Thirty years after Mammoth broke away from Bridgeport and incorporated, the town has reached a do-over point.
As the dust settles over the 2014 elections in Mammoth and Mono County, residents and visitors are looking at what is essentially a blank canvas.
There have been great advances and there have been serious setbacks. The town’s short history is heavy on family division, boom-and-bust cycles, great snow years and bad snow years.
Now, as the town moves toward its 30th birthday later this summer, voters in Mono County and Mammoth have given residents a road map that is essentially uncharted.
There is a new sheriff in town, literally. Ingrid Braun’s 64 percent landslide victory over sitting Sheriff Ralph Obenberger signaled a rejection of Obenberger’s tough, by-the-book policies.
What Braun will bring is unknown.
There is a Town Council that has replaced three incumbents, none of whom ran for re-election, with three rookies on the dais.
What the three new policy makers—John Wentworth, Shields Richardson, and Colin Fernie—will create is unknown.
There is a Board of Supervisors minus one 73-year-old policy veteran, Byng Hunt, replaced by 43-year-old Stacy Corless, as of January. Corless, untested as an elected official, won a majority in a three-way race for the Mammoth-only seat in District 5. What she will bring to Bridgeport is unknown.
It is not just elective offices that are loaded with mystery.
The relatively new town manager, Dan Holler (the town’s fourth town manger in four years), will have to create a role for himself with the new council; Mammoth Lakes Recreation (MLR) has yet to form under its NGO mandate; the Tourism Business Improvement District (TBID), approved last autumn, is still finding its legs and working under a five-year term limit, its ultimate fate unknown as well.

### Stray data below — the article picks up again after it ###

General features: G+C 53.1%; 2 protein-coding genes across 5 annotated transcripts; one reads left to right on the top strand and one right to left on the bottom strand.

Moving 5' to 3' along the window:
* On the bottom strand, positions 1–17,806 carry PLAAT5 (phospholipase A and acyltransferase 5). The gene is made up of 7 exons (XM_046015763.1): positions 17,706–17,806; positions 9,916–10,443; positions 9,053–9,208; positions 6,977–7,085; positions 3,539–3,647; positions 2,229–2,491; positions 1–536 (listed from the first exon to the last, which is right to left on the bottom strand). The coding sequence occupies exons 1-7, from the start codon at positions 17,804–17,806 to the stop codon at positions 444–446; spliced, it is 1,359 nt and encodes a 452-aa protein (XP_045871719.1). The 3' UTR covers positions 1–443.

The list goes on and on.
No one knows what changes are in store for the Mammoth Recreation Commission, the distribution of Measure R and Measure U tax monies, or the plan for making MLR a break-even proposition within five years.
There is a new Public Works Director in Mammoth.
There is a new Finance Director in Mammoth—the first one in four years.
In the “addition-by-subtraction” category goes everything and anyone who was associated with the disastrous Mammoth Lakes Land Acquisition/Terry Ballas legal settlement, which saddled the town with a $2 million-a-year payment schedule for the next two decades.
In Bridgeport, the county administrator, Jim Leddy, is hard at work trying to solve a vexing number of budget issues, having inherited a bucketful of problems from the previous Jim Arkens regime.
There are major issues dead ahead, such as finding a solution to a new solid waste facility that will meet state standards.
Even so, a couple of years ago the current Town Council’s first official vote was to sign a document asking for permission to enter municipal bankruptcy court.
That seems like a long time ago now.